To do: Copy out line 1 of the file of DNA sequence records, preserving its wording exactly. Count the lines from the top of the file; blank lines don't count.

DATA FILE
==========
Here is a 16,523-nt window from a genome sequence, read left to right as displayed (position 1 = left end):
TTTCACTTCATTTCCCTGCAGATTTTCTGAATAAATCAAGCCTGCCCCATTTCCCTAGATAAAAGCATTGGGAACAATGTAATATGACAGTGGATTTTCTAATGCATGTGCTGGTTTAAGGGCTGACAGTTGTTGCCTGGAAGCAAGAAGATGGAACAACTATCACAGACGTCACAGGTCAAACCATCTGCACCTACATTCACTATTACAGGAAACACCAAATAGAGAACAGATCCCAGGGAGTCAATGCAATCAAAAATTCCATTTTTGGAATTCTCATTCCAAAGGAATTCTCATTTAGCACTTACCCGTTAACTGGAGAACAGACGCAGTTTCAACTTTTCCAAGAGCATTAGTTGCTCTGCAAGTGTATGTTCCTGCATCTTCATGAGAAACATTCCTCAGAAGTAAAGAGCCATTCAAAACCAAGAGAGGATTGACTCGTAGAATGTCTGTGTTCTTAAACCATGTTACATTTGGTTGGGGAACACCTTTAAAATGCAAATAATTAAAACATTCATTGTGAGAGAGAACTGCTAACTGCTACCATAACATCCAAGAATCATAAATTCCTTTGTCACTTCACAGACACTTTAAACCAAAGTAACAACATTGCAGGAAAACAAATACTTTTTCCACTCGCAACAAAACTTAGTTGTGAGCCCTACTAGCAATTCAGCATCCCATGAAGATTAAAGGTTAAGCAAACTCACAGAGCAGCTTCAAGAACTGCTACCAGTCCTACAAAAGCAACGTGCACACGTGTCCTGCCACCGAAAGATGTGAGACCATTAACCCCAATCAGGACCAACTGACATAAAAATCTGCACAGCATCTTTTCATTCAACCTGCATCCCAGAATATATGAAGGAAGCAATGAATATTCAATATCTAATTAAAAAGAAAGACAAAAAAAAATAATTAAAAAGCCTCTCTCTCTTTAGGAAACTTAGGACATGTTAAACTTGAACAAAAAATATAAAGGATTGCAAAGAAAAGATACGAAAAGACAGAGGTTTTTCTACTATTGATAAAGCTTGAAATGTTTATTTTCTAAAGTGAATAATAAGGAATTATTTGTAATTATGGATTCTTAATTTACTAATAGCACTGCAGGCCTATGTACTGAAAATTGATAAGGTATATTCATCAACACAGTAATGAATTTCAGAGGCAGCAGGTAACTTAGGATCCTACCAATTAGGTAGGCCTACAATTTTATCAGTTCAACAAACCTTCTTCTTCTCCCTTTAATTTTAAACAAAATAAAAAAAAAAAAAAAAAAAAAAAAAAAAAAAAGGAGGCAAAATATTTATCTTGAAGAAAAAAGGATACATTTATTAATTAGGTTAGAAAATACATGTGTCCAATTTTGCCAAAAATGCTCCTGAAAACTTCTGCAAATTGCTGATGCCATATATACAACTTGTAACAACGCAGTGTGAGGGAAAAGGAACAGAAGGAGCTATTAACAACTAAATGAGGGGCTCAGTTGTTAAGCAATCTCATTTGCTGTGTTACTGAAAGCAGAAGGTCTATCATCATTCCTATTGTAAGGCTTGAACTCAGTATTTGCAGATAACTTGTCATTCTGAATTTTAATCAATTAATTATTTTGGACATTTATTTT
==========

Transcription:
Here is a 16,523-nt window from a genome sequence, read left to right as displayed (position 1 = left end):